The missile test, however, provides an opportunity to intensify trilateral policy coordination among Washington, Seoul, and Tokyo. Securing this cooperation is critical as the Obama administration begins to address the multiple contingencies that could be triggered by a failed succession in Pyongyang. For several years, policy makers in all three capitals have recognized the need to deal with a wide range of contingencies, including the breakdown of internal order; refugees; dealing with/disarming the Korea Peoples Army; and the securing of WMD. Yet, a whole of government coordinated approach remains sadly lacking. U.S. and ROK military plans have been updated but exist in a political and diplomatic vacuum. From a planning perspective, it is important to be ahead of the curve and let reality play catch up. Attempting to play catch up with reality is, almost always, a vain endeavor.
With our allies, the time to begin comprehensive planning is now. Doing so may engage China in the discussion. Shortly after North Korea's 2006 nuclear test, Chinese officials quietly probed U.S. officials for their views as to how the U.S. might respond, "if in a crisis in North Korea," China should see it necessary "to cross the border" to deal with refugees and to secure WMD. Recently, when the issue of such contingency planning has been raised, Chinese officials have taken the position that such discussions are "premature."
At the same time, the administration should publically make clear its commitment to extended deterrence to both Seoul and Tokyo. Confidence in the U.S. commitment is central to managing the evolution of the security environment in Northeast Asia.
As for the Six-Party Talks, it is conceivable that the missile test was aimed at short-circuiting the current diplomatic framework and engaging the U.S. in a direct bilateral negotiation. It would be a mistake for the administration to fall for this bait and switch ploy - North Korea's missile arsenal threatens not only the United States, but Japan, the Republic of Korea, China, and Russia as well; they need to be in on any talks.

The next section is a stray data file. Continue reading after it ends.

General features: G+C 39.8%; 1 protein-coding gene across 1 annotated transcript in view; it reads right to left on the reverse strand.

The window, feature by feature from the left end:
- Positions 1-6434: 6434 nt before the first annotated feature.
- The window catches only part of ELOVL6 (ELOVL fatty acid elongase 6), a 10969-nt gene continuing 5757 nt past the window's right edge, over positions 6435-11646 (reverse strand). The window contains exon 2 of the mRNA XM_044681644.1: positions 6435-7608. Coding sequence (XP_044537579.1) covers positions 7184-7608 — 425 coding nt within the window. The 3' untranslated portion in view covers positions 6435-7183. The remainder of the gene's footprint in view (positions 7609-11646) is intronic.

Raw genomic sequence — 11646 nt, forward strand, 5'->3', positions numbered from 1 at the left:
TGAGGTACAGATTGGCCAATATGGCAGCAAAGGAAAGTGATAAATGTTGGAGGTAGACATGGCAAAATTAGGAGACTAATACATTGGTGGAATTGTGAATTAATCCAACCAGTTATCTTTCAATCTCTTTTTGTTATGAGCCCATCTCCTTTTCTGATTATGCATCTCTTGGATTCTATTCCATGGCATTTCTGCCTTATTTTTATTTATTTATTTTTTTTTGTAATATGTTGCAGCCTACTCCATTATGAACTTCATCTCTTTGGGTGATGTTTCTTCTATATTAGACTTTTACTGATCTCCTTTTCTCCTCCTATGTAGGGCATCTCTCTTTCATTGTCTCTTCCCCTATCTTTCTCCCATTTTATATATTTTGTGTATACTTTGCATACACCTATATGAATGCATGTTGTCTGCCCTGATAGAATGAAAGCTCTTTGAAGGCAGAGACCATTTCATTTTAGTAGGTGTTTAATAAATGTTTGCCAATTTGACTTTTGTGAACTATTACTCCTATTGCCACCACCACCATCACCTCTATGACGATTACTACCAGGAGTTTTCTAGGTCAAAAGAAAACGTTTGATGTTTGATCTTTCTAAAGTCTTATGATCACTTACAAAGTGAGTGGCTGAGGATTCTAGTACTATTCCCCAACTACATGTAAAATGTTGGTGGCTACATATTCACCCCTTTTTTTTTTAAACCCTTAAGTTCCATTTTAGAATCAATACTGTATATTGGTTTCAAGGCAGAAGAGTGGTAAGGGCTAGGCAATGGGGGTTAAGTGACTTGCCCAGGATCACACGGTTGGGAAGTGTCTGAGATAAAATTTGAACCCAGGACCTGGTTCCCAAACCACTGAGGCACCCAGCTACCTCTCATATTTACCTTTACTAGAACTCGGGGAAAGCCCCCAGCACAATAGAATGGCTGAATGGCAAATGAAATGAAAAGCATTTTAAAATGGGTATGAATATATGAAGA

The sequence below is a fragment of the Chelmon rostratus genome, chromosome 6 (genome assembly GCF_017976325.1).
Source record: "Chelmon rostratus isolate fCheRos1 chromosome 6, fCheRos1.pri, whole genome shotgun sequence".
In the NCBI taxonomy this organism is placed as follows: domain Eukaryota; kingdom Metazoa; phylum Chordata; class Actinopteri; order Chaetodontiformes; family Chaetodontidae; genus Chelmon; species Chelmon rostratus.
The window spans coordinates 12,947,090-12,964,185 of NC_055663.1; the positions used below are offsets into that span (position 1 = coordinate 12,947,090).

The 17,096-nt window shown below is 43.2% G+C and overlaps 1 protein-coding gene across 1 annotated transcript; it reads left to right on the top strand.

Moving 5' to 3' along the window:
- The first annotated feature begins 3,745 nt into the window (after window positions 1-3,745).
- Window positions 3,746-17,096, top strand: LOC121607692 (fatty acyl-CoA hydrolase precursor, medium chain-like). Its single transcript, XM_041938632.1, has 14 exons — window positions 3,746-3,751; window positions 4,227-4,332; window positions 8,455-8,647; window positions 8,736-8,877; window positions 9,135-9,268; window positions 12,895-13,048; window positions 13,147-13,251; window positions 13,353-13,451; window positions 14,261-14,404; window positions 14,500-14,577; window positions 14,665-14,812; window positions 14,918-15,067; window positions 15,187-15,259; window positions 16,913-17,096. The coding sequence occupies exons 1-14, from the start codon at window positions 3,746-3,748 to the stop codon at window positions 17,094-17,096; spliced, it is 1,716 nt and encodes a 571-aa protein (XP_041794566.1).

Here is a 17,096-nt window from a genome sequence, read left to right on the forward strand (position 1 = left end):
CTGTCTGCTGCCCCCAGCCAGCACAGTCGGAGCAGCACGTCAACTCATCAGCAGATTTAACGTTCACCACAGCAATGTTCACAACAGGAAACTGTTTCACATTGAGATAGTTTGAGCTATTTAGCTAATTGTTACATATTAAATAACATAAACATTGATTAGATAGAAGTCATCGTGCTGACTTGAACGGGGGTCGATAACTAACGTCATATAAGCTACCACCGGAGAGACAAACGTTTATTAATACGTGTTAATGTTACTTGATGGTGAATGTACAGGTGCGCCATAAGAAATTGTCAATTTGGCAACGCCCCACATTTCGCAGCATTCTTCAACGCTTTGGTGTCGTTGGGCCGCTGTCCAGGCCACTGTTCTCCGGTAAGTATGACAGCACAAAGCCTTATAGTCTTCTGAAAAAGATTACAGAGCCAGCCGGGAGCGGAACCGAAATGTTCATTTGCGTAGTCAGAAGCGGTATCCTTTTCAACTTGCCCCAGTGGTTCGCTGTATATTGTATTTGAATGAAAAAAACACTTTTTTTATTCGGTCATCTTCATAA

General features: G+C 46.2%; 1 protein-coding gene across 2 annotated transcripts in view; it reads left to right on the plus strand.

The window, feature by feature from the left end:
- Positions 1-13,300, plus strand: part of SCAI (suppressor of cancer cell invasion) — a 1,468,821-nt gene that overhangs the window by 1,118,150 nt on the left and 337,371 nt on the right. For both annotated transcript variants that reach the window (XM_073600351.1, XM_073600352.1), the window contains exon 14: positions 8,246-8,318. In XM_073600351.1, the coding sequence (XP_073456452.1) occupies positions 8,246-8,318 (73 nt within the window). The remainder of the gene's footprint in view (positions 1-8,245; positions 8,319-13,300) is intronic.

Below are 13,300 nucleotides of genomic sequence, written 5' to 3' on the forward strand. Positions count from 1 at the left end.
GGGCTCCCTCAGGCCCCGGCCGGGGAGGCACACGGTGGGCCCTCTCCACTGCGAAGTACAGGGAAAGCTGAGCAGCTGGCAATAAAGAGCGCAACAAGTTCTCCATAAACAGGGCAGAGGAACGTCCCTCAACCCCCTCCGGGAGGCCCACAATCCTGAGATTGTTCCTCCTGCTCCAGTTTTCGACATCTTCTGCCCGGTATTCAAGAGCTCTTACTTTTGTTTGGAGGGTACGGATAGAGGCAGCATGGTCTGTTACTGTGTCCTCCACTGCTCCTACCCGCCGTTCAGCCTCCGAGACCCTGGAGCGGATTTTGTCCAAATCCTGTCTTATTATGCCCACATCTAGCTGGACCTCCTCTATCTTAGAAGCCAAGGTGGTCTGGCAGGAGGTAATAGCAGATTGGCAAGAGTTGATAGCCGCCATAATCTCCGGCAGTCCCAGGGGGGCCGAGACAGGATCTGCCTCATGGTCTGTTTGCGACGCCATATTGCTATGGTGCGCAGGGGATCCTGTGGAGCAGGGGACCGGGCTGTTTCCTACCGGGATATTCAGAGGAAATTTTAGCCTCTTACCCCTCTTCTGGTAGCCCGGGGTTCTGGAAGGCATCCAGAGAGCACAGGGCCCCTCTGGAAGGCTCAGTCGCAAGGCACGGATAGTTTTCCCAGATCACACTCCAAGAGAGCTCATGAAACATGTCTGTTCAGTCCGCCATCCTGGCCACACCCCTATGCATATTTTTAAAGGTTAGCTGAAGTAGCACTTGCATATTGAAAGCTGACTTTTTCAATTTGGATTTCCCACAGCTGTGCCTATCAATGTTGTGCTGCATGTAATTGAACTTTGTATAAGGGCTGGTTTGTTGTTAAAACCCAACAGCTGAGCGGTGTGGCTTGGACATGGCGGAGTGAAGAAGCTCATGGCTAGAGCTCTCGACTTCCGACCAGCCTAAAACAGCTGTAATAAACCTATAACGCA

But more to the point, the administration should not lose sight of the ultimate objective of the Six-Party Talks - the denuclearization of North Korea. Neither should it engage in a time-consuming search for new initiatives, new sweeteners, to bring Pyongyang back to the negotiating table. The effort would simply be a waste of time. Pyongyang knows full well what's on the rewards menu, and its actions have made clear that, at present, it has other preferences. Given the succession dynamic this is understandable.
Our approach should be that the Six-Party Talks will continue, among at least five of the parties, and that the door to the room will remain open for Pyongyang to rejoin the talks when it is ready to do so. In effect, we are playing for time, for a stable succession in the hope that a new leader in Pyongyang may have a different understanding of North Korea's security and prosperity.
Does this mean living with a nuclear North Korea? The answer is "yes." But living with it is not the same as accepting it. The goal of our diplomacy remains denuclearization; this will take time, while our security strategy must deal with the world as it is. Our commitment to extended deterrence is critical in supporting both our diplomacy, security strategy, and our allies.
(Posted here with the permission of Pacific Forum CSIS.)